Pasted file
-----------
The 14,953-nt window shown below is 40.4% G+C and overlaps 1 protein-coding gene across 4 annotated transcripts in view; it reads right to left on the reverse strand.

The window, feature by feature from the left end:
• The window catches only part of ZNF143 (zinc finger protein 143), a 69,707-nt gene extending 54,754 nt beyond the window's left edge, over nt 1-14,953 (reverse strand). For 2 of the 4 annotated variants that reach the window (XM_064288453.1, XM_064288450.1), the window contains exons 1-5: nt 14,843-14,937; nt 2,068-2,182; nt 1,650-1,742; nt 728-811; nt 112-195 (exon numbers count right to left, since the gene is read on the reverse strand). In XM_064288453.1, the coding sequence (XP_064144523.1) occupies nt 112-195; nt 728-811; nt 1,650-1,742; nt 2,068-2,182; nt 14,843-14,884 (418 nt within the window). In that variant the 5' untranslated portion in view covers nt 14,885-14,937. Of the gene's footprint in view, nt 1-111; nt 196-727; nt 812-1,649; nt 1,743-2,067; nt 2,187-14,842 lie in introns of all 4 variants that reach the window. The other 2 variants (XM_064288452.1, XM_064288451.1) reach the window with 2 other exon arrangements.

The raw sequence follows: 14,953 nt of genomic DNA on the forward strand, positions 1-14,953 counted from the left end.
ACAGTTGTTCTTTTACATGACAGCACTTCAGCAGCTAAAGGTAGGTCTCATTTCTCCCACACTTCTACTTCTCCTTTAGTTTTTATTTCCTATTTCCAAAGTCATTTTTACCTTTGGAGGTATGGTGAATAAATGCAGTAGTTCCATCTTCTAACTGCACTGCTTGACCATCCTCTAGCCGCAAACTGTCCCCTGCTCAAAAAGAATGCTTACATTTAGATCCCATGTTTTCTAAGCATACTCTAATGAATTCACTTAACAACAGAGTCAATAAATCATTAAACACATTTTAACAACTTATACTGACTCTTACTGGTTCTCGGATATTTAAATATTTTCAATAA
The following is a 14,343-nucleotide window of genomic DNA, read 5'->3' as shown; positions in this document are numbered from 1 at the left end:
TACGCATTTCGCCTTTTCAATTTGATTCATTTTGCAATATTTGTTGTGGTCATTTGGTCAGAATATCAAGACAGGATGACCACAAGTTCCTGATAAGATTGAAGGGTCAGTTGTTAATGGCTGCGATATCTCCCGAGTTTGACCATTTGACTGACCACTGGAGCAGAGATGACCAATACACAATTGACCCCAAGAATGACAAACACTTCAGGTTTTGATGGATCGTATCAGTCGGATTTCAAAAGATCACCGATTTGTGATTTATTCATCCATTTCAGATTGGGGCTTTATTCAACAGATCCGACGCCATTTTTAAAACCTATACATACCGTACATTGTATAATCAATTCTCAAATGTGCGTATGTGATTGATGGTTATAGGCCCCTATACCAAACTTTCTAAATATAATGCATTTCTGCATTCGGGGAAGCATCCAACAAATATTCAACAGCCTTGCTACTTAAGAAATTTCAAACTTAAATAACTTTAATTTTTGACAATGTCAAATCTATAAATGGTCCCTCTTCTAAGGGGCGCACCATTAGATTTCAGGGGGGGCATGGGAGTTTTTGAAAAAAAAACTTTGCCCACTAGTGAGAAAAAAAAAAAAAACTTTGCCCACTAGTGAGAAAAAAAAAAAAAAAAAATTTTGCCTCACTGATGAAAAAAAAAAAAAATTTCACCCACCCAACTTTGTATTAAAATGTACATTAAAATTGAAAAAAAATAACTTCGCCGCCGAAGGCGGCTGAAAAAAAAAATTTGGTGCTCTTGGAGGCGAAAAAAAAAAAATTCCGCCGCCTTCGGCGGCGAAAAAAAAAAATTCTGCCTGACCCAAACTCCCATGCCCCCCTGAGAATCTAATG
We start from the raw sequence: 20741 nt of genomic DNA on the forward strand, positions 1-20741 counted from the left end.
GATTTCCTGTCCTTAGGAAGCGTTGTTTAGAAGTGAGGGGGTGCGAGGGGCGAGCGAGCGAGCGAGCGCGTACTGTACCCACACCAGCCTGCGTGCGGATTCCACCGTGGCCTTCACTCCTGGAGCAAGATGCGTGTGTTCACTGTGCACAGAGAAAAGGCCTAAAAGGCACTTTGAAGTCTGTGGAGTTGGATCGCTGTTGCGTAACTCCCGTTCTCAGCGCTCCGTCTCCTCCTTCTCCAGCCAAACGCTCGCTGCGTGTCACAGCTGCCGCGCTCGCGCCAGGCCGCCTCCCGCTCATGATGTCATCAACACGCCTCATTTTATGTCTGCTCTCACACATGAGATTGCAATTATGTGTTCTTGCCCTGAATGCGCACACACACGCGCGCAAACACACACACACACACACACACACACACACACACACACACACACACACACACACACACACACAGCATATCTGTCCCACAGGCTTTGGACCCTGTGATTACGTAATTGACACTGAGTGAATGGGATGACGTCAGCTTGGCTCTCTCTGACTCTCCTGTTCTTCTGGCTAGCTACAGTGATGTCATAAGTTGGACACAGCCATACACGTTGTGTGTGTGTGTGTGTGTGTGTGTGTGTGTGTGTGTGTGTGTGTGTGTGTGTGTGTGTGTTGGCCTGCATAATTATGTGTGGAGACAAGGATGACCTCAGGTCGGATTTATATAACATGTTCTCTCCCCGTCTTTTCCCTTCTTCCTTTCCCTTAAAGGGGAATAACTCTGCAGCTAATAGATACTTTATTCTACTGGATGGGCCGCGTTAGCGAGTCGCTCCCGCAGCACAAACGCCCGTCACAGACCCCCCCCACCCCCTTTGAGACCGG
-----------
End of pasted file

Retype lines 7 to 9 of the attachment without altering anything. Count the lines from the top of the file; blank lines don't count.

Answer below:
TACGCATTTCGCCTTTTCAATTTGATTCATTTTGCAATATTTGTTGTGGTCATTTGGTCAGAATATCAAGACAGGATGACCACAAGTTCCTGATAAGATTGAAGGGTCAGTTGTTAATGGCTGCGATATCTCCCGAGTTTGACCATTTGACTGACCACTGGAGCAGAGATGACCAATACACAATTGACCCCAAGAATGACAAACACTTCAGGTTTTGATGGATCGTATCAGTCGGATTTCAAAAGATCACCGATTTGTGATTTATTCATCCATTTCAGATTGGGGCTTTATTCAACAGATCCGACGCCATTTTTAAAACCTATACATACCGTACATTGTATAATCAATTCTCAAATGTGCGTATGTGATTGATGGTTATAGGCCCCTATACCAAACTTTCTAAATATAATGCATTTCTGCATTCGGGGAAGCATCCAACAAATATTCAACAGCCTTGCTACTTAAGAAATTTCAAACTTAAATAACTTTAATTTTTGACAATGTCAAATCTATAAATGGTCCCTCTTCTAAGGGGCGCACCATTAGATTTCAGGGGGGGCATGGGAGTTTTTGAAAAAAAAACTTTGCCCACTAGTGAGAAAAAAAAAAAAAACTTTGCCCACTAGTGAGAAAAAAAAAAAAAAAAAATTTTGCCTCACTGATGAAAAAAAAAAAAAATTTCACCCACCCAACTTTGTATTAAAATGTACATTAAAATTGAAAAAAAATAACTTCGCCGCCGAAGGCGGCTGAAAAAAAAAATTTGGTGCTCTTGGAGGCGAAAAAAAAAAAATTCCGCCGCCTTCGGCGGCGAAAAAAAAAAATTCTGCCTGACCCAAACTCCCATGCCCCCCTGAGAATCTAATG
We start from the raw sequence: 20741 nt of genomic DNA on the forward strand, positions 1-20741 counted from the left end.
GATTTCCTGTCCTTAGGAAGCGTTGTTTAGAAGTGAGGGGGTGCGAGGGGCGAGCGAGCGAGCGAGCGCGTACTGTACCCACACCAGCCTGCGTGCGGATTCCACCGTGGCCTTCACTCCTGGAGCAAGATGCGTGTGTTCACTGTGCACAGAGAAAAGGCCTAAAAGGCACTTTGAAGTCTGTGGAGTTGGATCGCTGTTGCGTAACTCCCGTTCTCAGCGCTCCGTCTCCTCCTTCTCCAGCCAAACGCTCGCTGCGTGTCACAGCTGCCGCGCTCGCGCCAGGCCGCCTCCCGCTCATGATGTCATCAACACGCCTCATTTTATGTCTGCTCTCACACATGAGATTGCAATTATGTGTTCTTGCCCTGAATGCGCACACACACGCGCGCAAACACACACACACACACACACACACACACACACACACACACACACACACACACACACACACACAGCATATCTGTCCCACAGGCTTTGGACCCTGTGATTACGTAATTGACACTGAGTGAATGGGATGACGTCAGCTTGGCTCTCTCTGACTCTCCTGTTCTTCTGGCTAGCTACAGTGATGTCATAAGTTGGACACAGCCATACACGTTGTGTGTGTGTGTGTGTGTGTGTGTGTGTGTGTGTGTGTGTGTGTGTGTGTGTGTGTGTGTTGGCCTGCATAATTATGTGTGGAGACAAGGATGACCTCAGGTCGGATTTATATAACATGTTCTCTCCCCGTCTTTTCCCTTCTTCCTTTCCCTTAAAGGGGAATAACTCTGCAGCTAATAGATACTTTATTCTACTGGATGGGCCGCGTTAGCGAGTCGCTCCCGCAGCACAAACGCCCGTCACAGACCCCCCCCACCCCCTTTGAGACCGG